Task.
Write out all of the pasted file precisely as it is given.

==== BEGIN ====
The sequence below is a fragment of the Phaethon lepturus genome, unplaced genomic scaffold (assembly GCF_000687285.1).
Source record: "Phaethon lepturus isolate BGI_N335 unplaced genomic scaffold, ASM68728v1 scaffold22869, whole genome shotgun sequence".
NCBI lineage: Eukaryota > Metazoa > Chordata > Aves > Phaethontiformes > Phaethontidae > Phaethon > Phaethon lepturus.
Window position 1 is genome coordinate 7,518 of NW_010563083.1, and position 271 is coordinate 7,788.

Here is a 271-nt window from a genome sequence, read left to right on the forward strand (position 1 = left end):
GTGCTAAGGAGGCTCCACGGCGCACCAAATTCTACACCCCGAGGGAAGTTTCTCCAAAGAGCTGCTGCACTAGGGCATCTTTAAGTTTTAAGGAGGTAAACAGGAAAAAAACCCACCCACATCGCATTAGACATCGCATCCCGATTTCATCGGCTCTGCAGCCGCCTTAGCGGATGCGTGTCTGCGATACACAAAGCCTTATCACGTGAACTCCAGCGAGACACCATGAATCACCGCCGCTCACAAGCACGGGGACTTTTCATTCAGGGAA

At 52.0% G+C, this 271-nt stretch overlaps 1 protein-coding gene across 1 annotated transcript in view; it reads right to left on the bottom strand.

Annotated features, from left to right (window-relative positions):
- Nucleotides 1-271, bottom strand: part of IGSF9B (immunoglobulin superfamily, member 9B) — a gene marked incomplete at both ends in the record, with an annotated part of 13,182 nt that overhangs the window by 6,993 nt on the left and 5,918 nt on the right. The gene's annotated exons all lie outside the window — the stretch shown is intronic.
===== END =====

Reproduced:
The sequence below is a fragment of the Phaethon lepturus genome, unplaced genomic scaffold (assembly GCF_000687285.1).
Source record: "Phaethon lepturus isolate BGI_N335 unplaced genomic scaffold, ASM68728v1 scaffold22869, whole genome shotgun sequence".
NCBI lineage: Eukaryota > Metazoa > Chordata > Aves > Phaethontiformes > Phaethontidae > Phaethon > Phaethon lepturus.
Window position 1 is genome coordinate 7,518 of NW_010563083.1, and position 271 is coordinate 7,788.

Here is a 271-nt window from a genome sequence, read left to right on the forward strand (position 1 = left end):
GTGCTAAGGAGGCTCCACGGCGCACCAAATTCTACACCCCGAGGGAAGTTTCTCCAAAGAGCTGCTGCACTAGGGCATCTTTAAGTTTTAAGGAGGTAAACAGGAAAAAAACCCACCCACATCGCATTAGACATCGCATCCCGATTTCATCGGCTCTGCAGCCGCCTTAGCGGATGCGTGTCTGCGATACACAAAGCCTTATCACGTGAACTCCAGCGAGACACCATGAATCACCGCCGCTCACAAGCACGGGGACTTTTCATTCAGGGAA

At 52.0% G+C, this 271-nt stretch overlaps 1 protein-coding gene across 1 annotated transcript in view; it reads right to left on the bottom strand.

Annotated features, from left to right (window-relative positions):
- Nucleotides 1-271, bottom strand: part of IGSF9B (immunoglobulin superfamily, member 9B) — a gene marked incomplete at both ends in the record, with an annotated part of 13,182 nt that overhangs the window by 6,993 nt on the left and 5,918 nt on the right. The gene's annotated exons all lie outside the window — the stretch shown is intronic.